Here at Willow Garage, we're accustomed to robots roaming the hallways. Robots are our tools (and occasionally, entertainment), and we always know what's coming when we hear the familiar drone of casters down the hall. Recently, however, we can't be so sure. The newest addition to our building sports a single PR2 caster and resembles a scrawny metal stick figure -- until you notice the smiling, human face gazing back at you from the mounted computer monitor. Usually it greets you by name. This new addition is named Texas, and it's driven by Dallas. In Indiana.
Dallas Goecker is a Willow Garage electrical engineer living in Indiana, and Texas is Dallas' new telepresence robot here in the office. Dallas is Willow Garage's first telecommuter and it's only fitting that he telecommutes by robot. Dallas teleoperates his surrogate around the entire building, attending meetings, asking questions, working collaboratively, and, sometimes, taking lunch breaks with us. Like PR2, Texas sometimes loses wireless connectivity, but ultimately, Texas is a co-worker, not just a tool. We make small talk when passing in the hall, ask work-related questions, and politely offer to share our food, albeit, sarcastically. Through this telepresence robot, Dallas has been able to integrate himself with the rest of the company, and really become a member of the team despite his location.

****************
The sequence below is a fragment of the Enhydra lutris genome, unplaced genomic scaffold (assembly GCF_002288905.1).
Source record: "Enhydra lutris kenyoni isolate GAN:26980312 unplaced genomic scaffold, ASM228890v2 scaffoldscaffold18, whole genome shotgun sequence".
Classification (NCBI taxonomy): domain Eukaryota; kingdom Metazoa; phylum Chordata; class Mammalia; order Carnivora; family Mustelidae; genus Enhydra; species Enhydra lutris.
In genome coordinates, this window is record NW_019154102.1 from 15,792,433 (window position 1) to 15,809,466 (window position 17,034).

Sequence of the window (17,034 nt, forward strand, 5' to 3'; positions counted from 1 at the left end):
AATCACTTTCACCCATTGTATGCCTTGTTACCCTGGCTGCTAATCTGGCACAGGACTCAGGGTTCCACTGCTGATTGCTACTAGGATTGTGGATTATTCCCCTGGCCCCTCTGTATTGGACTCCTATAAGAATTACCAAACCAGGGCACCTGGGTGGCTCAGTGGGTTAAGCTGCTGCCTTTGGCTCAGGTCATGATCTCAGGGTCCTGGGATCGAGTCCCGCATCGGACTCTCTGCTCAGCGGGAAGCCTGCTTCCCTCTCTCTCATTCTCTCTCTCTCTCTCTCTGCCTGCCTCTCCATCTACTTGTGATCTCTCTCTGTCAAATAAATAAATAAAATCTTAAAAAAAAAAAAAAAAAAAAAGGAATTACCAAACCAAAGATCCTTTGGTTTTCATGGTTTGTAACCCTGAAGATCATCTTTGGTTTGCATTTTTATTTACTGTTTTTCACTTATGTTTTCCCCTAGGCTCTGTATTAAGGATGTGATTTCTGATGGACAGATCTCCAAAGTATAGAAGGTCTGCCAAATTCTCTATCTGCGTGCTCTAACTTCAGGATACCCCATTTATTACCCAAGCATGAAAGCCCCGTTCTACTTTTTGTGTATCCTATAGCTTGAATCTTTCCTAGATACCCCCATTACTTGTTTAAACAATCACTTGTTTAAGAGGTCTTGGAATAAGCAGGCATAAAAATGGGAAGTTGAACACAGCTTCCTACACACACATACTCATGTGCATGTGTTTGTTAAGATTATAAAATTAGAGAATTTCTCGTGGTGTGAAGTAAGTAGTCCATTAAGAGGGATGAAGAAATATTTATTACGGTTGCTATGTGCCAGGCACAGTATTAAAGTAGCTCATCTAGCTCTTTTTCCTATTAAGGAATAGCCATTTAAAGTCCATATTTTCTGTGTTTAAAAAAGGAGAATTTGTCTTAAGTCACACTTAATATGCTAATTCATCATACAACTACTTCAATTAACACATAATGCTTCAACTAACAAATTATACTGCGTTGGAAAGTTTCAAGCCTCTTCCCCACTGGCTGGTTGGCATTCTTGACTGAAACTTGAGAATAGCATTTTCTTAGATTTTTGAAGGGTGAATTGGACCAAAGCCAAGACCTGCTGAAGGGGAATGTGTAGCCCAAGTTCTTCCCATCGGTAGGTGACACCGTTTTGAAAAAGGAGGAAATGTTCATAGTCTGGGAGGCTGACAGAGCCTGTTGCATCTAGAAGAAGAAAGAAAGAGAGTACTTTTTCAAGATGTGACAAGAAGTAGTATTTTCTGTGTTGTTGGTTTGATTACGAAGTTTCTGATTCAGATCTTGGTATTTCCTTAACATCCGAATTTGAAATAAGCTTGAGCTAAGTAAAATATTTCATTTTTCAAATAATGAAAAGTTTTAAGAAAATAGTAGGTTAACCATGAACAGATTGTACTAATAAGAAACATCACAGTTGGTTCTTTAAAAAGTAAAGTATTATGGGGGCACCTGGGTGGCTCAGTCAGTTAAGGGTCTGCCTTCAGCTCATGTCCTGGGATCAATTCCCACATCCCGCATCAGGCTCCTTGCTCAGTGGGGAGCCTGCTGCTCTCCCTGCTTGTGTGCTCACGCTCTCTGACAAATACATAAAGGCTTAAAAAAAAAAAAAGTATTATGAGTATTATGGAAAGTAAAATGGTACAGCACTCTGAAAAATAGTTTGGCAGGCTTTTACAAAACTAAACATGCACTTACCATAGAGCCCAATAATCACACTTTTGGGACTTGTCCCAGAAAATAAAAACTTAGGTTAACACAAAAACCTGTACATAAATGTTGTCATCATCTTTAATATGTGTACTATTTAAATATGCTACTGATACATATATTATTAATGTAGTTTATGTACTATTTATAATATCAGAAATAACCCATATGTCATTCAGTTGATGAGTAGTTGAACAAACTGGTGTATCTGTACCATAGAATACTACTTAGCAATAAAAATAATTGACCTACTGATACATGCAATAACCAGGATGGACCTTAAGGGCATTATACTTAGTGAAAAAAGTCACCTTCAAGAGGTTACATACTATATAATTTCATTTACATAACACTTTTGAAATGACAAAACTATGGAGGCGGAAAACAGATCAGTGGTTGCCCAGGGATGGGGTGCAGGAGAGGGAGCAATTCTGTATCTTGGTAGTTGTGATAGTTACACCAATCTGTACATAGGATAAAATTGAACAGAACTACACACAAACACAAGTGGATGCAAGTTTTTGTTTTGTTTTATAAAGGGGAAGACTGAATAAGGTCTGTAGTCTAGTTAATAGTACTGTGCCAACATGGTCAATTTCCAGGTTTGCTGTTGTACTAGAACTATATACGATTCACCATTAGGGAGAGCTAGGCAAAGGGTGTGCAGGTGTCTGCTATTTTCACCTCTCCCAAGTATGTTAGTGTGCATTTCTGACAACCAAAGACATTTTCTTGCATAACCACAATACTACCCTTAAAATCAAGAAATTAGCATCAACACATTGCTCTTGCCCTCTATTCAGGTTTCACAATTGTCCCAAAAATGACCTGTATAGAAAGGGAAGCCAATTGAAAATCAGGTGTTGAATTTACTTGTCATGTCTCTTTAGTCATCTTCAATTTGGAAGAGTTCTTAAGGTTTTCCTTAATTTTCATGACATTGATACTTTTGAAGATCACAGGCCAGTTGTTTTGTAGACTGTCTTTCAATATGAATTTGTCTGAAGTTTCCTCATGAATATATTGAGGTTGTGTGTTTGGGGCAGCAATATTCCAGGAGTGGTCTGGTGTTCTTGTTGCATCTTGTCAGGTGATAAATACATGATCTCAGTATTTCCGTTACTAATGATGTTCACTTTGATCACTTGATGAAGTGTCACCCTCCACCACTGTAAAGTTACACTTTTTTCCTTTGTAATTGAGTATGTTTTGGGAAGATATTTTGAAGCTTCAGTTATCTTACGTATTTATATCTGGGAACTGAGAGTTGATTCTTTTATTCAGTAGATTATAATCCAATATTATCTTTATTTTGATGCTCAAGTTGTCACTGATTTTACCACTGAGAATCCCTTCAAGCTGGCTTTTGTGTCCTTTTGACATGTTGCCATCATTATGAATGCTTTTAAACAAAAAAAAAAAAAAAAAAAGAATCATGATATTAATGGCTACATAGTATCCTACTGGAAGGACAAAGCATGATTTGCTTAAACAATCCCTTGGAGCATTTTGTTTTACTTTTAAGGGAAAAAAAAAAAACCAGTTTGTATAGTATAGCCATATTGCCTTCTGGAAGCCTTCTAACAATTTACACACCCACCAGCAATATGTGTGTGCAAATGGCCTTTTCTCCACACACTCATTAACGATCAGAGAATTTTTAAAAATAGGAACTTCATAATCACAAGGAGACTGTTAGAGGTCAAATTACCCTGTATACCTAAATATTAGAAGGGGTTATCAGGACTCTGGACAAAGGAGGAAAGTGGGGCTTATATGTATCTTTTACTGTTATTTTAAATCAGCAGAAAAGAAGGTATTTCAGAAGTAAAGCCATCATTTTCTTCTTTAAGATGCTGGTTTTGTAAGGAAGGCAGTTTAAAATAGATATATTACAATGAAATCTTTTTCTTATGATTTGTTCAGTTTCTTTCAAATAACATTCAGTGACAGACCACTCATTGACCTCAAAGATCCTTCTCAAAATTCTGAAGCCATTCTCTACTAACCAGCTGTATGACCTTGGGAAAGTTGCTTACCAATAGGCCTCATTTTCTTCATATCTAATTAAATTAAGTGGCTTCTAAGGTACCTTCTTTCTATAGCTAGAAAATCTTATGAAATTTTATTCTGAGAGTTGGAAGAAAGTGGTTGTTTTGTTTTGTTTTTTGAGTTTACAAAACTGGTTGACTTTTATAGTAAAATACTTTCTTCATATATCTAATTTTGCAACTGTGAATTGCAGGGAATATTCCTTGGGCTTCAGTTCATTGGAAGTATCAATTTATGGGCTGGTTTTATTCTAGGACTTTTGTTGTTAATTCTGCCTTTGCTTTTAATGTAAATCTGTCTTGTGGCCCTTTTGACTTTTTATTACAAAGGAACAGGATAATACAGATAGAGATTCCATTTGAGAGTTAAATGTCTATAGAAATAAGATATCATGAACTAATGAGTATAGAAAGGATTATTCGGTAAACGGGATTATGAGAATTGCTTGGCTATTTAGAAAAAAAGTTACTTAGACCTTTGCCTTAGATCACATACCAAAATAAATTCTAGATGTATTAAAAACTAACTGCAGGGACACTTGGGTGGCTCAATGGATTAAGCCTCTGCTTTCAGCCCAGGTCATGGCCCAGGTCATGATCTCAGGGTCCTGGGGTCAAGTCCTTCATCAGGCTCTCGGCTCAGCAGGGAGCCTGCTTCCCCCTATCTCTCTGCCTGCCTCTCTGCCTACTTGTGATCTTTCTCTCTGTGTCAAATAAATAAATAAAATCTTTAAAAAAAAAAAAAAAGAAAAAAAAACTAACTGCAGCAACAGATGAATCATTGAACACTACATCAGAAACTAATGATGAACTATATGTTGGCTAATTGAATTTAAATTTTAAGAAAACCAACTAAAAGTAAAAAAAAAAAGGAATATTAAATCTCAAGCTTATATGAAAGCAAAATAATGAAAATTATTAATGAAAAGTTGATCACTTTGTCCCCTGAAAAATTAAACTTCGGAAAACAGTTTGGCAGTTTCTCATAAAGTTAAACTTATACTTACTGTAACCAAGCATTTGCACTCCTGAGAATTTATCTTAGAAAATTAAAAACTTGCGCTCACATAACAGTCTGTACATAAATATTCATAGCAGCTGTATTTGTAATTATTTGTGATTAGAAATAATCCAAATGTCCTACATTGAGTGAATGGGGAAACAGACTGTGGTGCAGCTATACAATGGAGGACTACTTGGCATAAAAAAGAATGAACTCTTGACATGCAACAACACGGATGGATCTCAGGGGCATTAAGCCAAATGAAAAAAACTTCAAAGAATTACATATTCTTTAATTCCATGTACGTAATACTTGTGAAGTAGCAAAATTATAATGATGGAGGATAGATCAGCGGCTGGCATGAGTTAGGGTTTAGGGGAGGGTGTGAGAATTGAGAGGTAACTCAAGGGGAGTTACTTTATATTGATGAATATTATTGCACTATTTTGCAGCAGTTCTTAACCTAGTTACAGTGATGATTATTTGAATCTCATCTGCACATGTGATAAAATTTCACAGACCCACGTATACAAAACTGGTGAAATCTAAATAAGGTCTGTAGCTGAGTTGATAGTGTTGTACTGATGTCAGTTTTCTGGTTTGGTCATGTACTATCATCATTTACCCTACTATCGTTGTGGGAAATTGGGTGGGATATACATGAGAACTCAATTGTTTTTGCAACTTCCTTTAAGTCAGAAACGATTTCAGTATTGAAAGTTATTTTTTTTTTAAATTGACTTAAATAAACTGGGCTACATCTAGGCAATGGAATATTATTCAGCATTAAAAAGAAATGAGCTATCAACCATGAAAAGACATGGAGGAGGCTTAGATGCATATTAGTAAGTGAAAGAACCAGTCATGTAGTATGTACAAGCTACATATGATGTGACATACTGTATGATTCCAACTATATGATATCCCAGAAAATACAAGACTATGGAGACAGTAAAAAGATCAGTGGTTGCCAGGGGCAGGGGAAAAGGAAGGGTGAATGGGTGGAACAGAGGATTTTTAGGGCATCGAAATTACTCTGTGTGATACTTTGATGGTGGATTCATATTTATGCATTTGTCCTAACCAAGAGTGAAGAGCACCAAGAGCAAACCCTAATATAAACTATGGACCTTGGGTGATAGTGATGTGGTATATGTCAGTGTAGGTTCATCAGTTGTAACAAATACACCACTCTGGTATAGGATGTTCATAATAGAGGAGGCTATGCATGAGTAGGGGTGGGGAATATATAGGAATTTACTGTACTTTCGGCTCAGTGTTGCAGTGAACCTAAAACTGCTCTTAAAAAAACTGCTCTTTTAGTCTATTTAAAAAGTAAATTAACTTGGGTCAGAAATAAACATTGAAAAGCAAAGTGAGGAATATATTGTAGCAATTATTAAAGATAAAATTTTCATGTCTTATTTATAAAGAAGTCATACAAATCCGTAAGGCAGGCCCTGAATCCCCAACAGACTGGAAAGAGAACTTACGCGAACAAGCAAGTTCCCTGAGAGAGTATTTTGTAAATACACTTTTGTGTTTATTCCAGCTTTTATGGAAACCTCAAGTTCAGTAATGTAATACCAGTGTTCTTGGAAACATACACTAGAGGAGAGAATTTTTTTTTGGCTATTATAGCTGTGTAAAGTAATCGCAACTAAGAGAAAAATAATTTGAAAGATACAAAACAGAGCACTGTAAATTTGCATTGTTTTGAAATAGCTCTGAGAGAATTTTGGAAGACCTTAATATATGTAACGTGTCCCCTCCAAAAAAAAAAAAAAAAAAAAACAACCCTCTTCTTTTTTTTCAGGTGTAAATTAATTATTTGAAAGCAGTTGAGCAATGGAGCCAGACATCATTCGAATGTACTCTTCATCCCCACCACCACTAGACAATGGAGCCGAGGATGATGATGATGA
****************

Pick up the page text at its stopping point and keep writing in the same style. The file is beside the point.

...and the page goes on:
Dallas, along with Curt Meyers, built the first prototype of Texas by raiding the spare-parts drawer at Willow Garage. They used an old prototype PR2 caster, a car battery, a leftover monitor, and some Bosch framing to build the basic structure. They added off-the-shelf speakers, microphone, web camera, and a laser range finder. They were able to use the same ROS software that we're using to build the PR2: motor controllers, navigation stack, and teleoperation software. All they had to change was the "robot model", which describes the basic structure of the robot.
Texas may not have all the bells and whistles of the PR2, but it shows us the new avenues and potential of our modular hardware and software. It may be built out of leftovers, but its simple capabilities have profoundly changed how we are able to interact with Dallas.